Eco fashion lies at the heart of Stella McCartney. In addition to abstaining from any unfair practices involving animals (like animal testing or inhumane mulesing), Stella McCartney has committed to numerous green practices like using organic cotton and wind energy, not using PVC, to name a few. Stella McCartney does not use leather, fur or animal skin in any product or merchandise. A pioneer in the sustainable business model, the designer and the brand believe that sustainability and recycling are equally important.
Turning his gimlet eye on fast fashion, John Oliver presented a dark and disturbing side of fast fashion on Last Week Tonight’s recent episode. Apart from establishing that inexpensive fashion is a result of substandard labor conditions, Oliver’s 17-minute takedown raised an important concern: how cheap production methods have a huge impact on the environment.
The comedian, towards the end, suggested a one-line solution to the CEOs of fast fashion companies: efficient supply chain management. Instead of leaving the solution unsubstantiated, Oliver should have discussed practices of those companies that take up corporate social responsibility seriously. Stella McCartney is one such company that has given the term “sustainable luxury” a new meaning, right from manufacturing to final sales. Given how fast fashion thrives on line-for-line copying, it is perhaps time for Zara, H&M, Walmart and the likes to “copy” McCartney’s eco-friendly methods.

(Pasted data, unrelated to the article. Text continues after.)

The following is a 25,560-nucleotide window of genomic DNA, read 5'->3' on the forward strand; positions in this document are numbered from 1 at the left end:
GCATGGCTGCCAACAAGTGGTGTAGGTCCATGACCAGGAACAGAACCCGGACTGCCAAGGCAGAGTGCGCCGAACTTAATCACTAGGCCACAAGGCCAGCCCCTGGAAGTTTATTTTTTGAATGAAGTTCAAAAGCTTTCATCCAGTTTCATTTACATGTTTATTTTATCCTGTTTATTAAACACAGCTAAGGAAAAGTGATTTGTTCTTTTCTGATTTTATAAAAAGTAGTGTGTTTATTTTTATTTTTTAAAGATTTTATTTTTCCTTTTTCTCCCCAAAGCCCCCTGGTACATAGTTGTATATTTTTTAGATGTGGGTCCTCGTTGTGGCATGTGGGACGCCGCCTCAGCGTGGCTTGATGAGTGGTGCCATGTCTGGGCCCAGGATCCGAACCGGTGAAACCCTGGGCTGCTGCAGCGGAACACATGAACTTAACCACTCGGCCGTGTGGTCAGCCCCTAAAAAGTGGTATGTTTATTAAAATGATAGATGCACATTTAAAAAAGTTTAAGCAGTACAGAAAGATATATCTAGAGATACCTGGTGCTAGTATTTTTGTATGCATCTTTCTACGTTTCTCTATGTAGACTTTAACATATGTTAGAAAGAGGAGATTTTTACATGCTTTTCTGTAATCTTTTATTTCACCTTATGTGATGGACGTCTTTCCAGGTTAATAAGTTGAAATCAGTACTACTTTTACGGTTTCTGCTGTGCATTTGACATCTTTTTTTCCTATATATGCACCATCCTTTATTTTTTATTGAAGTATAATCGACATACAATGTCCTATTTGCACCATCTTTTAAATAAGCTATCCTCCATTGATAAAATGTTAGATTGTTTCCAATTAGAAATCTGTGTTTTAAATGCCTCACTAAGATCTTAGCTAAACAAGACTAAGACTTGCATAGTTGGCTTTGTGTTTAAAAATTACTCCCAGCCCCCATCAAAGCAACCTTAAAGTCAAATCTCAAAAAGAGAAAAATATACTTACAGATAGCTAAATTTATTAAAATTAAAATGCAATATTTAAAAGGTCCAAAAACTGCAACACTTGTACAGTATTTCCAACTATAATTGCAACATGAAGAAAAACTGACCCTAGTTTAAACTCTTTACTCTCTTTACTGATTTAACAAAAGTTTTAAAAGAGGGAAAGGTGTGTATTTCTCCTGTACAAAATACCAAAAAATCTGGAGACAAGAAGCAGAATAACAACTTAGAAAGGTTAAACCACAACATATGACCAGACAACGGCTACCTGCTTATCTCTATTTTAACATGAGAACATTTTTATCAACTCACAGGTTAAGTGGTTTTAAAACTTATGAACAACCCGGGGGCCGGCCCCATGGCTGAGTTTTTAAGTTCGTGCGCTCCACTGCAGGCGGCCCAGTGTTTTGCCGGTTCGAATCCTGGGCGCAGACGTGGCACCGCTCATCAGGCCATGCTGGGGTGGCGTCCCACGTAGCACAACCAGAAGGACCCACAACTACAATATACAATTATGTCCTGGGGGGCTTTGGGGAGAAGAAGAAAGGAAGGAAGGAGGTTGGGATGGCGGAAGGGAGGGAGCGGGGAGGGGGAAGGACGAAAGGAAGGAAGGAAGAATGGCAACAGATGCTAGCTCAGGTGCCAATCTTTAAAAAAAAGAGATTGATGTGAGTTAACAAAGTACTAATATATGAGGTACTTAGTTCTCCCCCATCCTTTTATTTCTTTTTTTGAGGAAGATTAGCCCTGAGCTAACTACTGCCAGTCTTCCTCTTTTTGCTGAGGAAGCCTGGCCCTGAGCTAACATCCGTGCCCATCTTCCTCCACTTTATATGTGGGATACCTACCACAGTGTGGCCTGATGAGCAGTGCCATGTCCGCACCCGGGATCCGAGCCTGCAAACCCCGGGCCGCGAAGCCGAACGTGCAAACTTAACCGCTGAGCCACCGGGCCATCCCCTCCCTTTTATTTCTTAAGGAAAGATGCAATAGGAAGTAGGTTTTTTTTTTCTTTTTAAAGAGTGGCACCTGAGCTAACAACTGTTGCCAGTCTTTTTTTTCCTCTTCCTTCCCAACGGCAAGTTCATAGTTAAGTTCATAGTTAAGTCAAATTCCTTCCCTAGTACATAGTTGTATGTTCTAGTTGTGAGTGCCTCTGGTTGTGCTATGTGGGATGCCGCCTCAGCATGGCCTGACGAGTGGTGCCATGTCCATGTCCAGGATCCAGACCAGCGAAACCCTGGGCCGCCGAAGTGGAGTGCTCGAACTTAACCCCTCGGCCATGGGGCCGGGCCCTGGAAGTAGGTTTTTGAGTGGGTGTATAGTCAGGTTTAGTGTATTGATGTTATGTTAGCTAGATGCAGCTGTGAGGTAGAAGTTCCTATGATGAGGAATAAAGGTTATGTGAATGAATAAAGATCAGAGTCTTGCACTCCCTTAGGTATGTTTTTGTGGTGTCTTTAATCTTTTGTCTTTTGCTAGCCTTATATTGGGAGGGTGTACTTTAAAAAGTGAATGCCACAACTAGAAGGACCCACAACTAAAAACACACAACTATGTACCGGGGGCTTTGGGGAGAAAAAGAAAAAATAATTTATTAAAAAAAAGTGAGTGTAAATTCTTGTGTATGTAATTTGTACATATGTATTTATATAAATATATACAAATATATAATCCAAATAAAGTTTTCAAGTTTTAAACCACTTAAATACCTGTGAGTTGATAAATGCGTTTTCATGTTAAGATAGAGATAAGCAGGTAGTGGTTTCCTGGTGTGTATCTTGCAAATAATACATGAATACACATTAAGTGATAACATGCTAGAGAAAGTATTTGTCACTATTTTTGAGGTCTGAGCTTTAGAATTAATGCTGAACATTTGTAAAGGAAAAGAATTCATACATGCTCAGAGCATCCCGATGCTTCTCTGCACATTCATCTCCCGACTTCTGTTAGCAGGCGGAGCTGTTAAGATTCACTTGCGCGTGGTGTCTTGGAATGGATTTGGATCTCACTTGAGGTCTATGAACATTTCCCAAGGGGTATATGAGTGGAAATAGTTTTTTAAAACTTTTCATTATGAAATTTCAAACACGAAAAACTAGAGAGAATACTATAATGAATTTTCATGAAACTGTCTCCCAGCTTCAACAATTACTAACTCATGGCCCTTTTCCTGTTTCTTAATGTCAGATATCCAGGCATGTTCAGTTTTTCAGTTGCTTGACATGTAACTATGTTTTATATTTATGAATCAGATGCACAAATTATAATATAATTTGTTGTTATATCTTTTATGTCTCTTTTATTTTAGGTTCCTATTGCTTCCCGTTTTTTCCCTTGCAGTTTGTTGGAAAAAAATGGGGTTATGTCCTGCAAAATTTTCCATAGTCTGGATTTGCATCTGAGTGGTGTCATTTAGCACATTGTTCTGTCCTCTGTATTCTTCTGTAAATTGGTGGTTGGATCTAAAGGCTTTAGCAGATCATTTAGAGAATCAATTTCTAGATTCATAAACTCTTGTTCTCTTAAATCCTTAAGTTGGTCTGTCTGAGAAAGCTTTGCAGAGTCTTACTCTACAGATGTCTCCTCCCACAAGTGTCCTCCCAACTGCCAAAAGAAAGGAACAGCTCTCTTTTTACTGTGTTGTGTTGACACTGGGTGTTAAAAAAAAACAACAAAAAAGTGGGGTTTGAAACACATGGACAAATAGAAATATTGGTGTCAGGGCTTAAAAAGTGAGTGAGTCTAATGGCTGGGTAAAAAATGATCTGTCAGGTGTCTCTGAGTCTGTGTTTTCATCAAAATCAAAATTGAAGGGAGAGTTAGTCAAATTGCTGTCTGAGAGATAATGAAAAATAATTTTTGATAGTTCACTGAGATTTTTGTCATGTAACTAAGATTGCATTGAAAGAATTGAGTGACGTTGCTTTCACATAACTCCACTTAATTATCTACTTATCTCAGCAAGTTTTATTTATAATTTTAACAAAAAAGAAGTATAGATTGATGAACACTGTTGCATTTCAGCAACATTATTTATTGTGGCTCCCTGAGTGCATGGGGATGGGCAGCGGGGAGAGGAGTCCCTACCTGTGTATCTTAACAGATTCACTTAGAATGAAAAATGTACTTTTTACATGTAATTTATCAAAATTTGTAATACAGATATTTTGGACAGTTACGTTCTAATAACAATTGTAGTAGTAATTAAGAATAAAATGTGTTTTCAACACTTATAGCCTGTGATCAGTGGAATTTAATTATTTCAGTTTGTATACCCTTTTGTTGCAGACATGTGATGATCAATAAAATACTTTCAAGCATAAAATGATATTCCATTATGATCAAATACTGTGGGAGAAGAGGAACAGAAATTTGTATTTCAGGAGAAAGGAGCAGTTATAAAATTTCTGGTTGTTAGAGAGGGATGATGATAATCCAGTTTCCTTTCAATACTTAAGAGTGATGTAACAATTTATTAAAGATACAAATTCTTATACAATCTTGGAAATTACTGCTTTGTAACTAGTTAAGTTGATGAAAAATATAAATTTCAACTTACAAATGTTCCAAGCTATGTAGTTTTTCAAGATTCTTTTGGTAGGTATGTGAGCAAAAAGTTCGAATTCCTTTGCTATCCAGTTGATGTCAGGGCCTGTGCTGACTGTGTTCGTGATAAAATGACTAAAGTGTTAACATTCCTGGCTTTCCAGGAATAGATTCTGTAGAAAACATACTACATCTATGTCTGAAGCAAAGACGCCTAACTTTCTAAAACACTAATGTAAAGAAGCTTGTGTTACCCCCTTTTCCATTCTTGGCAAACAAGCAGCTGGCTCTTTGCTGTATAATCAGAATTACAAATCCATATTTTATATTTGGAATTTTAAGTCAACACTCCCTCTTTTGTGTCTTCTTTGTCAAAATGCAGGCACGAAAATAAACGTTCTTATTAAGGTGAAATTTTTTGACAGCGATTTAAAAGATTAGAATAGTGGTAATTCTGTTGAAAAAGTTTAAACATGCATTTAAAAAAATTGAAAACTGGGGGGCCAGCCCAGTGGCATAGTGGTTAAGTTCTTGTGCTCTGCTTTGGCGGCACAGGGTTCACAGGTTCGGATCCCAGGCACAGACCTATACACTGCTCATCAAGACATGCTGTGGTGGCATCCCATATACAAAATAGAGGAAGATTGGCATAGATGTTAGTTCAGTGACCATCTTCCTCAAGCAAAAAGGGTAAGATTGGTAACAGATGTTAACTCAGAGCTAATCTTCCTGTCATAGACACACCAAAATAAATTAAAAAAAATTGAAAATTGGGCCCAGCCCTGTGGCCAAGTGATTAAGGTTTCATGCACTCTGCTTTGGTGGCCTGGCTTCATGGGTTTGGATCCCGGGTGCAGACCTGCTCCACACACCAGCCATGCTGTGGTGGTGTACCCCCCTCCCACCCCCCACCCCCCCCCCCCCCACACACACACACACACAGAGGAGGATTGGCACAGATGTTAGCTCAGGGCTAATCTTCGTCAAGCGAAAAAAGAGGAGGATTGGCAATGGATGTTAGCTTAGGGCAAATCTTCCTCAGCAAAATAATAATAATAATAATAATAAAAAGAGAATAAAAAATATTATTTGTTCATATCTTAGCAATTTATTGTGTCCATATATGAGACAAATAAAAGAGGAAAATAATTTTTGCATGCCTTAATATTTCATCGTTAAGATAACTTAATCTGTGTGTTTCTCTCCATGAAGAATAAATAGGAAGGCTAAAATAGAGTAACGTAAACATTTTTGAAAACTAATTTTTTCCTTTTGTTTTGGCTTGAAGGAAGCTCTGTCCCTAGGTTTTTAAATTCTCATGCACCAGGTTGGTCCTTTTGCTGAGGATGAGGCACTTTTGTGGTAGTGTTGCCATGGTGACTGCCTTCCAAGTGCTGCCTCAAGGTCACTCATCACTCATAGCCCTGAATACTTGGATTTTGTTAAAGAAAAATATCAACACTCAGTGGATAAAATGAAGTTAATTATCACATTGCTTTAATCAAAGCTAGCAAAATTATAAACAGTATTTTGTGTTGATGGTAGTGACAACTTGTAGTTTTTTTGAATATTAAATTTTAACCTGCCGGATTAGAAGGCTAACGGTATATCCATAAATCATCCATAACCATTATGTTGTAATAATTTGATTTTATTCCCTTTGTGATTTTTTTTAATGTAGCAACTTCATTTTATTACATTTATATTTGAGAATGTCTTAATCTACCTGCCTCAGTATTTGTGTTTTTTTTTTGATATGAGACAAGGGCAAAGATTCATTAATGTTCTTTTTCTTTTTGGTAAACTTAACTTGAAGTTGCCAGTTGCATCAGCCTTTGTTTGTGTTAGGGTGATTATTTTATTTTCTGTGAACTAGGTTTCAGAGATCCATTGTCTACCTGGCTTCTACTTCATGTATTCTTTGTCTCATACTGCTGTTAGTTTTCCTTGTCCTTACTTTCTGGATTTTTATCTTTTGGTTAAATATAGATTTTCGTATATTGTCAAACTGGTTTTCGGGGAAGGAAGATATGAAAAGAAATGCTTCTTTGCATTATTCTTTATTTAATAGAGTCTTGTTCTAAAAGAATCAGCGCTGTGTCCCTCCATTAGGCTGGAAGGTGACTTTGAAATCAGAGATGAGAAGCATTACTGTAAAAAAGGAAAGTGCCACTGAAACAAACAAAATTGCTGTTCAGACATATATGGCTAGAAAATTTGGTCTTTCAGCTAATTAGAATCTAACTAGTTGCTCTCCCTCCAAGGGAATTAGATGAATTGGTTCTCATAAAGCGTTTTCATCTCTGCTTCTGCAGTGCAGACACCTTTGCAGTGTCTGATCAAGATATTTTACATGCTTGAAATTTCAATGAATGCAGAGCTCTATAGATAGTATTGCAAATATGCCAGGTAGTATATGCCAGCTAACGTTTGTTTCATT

Creative director, Stella McCartney, proudly states that it is engrained in her to respect fellow creatures and be mindful of her approach to life. She believes in “creating pieces that aren’t going to get burned, that aren’t going to landfills, that aren’t going to damage the environment.” The offices of Stella McCartney in the UK are powered by solar and/or wind energy and overseas, green energy is used to power stores and offices. 45% of operations rely on fully renewable energy and 65% on partially green energy. In addition to using organic cotton, all textiles are either recycled or reused. Carrier bags are 100% biodegradable and the wooden flooring is made from wood that comes from sustainably managed forests. In the UK, business taxi rides are taken only in hybrid cars. Besides ethical reasons, the discovery that the use of meat and its by-products is not sustainable caused McCartney to rely on faux furs, artisanal handiwork in factories that specialize in non-leather production and research of innovative materials that are truly luxurious.
If a multimillion-dollar luxury fashion brand can embrace sustainability, anyone can. Moreover, nothing influences fast fashion brands like luxury brands do.
Written by Namrata Loka